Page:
U.S. Securities and Exchange Commission Chairman Mary Schapiro faced skeptical lawmakers from both parties today as she defended her campaign to overhaul the regulation of money-market funds.
In an appearance before the Senate Banking Committee that lasted just under an hour, Schapiro told lawmakers that while most funds are “well and responsibly managed,” they are susceptible to the types of runs that helped freeze credit markets in 2008. Schapiro hasn’t been able to convince a majority on her five-member commission to support a proposal to rewrite money-market rules and today’s hearing demonstrated the difficult task she faces on Capitol Hill as well.
“In my view, you’re portraying an industry that’s extremely vulnerable, that has all these risks of runs and I really find that extraordinary in light of the actual history,” Senator Patrick Toomey, a Pennsylvania Republican, told Schapiro. “We’ve had another round of real stress: an ongoing recession, European credit crisis, downgrade of the U.S. government, considerable redemption pressure and not a single problem in this industry.”
Concern over money funds, once seen as among the safest of investments, grew after the September 2008 collapse of the $62.5 billion Reserve Primary Fund, contributing to a broader run that exacerbated a freeze in global financial markets. The run calmed after the Treasury Department temporarily guaranteed money-fund shareholders against losses and the Fed began buying fund assets at face value to help them meet redemptions.
Schapiro said her goal is not to “demonize an industry.” She is proposing that money market funds either allow their net asset values to float or hold more capital and prevent customers from withdrawing all their funds at once.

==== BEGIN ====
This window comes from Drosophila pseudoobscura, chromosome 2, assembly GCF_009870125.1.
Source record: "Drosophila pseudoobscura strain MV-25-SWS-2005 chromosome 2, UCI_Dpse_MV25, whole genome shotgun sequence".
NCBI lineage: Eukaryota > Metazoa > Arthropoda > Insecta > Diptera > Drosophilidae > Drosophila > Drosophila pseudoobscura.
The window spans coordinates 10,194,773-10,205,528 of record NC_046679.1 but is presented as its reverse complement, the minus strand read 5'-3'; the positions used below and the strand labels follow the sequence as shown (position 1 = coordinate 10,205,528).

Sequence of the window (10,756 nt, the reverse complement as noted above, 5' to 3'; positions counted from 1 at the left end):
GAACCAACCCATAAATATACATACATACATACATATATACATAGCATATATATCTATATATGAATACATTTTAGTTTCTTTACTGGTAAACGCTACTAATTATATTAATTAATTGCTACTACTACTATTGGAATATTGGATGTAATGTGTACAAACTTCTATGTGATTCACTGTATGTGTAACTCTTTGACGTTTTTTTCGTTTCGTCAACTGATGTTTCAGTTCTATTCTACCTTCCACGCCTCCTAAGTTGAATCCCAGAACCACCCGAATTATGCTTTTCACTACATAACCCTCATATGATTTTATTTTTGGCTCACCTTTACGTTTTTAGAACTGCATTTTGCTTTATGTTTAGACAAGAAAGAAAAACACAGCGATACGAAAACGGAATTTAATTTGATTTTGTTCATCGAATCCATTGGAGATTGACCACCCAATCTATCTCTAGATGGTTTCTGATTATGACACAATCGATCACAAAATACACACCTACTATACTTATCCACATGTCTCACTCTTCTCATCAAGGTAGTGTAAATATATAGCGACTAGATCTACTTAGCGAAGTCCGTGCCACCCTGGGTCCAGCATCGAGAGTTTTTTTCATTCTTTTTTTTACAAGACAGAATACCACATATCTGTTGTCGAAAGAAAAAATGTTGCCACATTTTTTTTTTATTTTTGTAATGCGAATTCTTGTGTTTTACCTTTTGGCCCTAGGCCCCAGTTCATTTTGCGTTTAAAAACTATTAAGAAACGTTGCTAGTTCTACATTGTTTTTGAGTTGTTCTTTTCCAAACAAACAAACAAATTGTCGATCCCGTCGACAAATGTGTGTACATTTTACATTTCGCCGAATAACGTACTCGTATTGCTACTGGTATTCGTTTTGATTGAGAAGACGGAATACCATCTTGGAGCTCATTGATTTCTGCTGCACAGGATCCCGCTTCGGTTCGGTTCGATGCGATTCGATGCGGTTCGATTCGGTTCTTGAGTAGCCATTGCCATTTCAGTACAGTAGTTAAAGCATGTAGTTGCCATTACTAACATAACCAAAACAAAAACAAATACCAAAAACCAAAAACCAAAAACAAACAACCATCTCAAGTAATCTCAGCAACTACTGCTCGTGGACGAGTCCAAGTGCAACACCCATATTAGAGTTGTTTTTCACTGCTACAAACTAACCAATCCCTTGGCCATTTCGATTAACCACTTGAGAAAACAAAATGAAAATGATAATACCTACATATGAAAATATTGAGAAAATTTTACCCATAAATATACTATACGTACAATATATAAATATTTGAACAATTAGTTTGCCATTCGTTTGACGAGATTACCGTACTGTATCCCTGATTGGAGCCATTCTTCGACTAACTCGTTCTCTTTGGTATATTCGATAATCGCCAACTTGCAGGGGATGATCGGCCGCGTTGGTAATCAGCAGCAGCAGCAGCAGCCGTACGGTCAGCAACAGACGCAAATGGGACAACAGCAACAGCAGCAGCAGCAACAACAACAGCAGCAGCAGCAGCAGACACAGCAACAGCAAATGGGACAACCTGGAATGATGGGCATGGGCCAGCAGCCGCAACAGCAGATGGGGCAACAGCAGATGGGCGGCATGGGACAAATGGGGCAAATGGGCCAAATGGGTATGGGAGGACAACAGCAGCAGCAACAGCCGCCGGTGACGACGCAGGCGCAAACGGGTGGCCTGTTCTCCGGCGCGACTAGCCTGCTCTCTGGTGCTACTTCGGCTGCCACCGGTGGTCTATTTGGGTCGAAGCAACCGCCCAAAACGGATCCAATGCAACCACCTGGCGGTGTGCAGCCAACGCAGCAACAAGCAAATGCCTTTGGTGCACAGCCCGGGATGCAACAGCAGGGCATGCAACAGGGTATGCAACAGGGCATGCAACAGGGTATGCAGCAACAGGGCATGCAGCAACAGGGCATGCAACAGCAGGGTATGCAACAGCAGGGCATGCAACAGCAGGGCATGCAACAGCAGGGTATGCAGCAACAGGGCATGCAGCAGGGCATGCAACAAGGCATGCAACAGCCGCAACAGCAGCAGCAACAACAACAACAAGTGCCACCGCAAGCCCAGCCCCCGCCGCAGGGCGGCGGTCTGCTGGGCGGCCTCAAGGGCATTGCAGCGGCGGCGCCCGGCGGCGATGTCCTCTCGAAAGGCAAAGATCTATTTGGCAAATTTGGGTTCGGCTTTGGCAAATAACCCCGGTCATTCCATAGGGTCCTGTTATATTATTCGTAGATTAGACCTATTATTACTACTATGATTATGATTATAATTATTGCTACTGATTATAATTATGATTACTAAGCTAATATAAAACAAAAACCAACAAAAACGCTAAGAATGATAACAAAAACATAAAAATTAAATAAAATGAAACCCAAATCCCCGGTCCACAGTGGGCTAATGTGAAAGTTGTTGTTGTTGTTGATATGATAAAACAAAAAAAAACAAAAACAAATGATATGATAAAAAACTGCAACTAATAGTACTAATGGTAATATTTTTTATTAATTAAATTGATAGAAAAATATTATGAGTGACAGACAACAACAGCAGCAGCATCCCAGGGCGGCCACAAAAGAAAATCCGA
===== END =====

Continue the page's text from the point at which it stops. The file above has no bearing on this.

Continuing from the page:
Senator Robert Menendez, a New Jersey Democrat, said he was concerned about the idea of requiring money funds to float their share prices.
“I think that’s a problem,” he said.
Such a proposal would follow rules the SEC adopted in 2010 that introduced liquidity minimums, average maturity limits and new disclosure requirements. Schapiro told the Senate panel that since those rules took effect, three money-market funds have required their sponsors to step in and support them to avoid their net asset value falling below $1 per share.
Schapiro also told the Senate panel that the International Organization of Securities Commissions prematurely released a study of possible changes to money-market fund rules in April
The study’s release, which drew objections from three of the SEC’s five commissioners, was a “genuine screwup,” Schapiro said. IOSCO, based in Madrid, is an international organization of securities regulators, including the SEC.
Options in the study included changing the money-market fund industry’s stable net asset value. The two Republican members of the SEC, Troy Parades and Daniel Gallagher, joined Commissioner Luis Aguilar, a Democrat, in issuing a statement on May 11 saying IOSCO’s report “does not reflect the views and input of a majority of the Commission.”
Schapiro later told reporters that IOSCO normally waits for the SEC’s full input before issuing a report.
“They published before getting our comments,” Schapiro told reporters. “It was a timing mismatch. We thought we’d get more time. Normally they wouldn’t publish without checking back with us first to see why they hadn’t gotten our comments and that just didn’t happen.”
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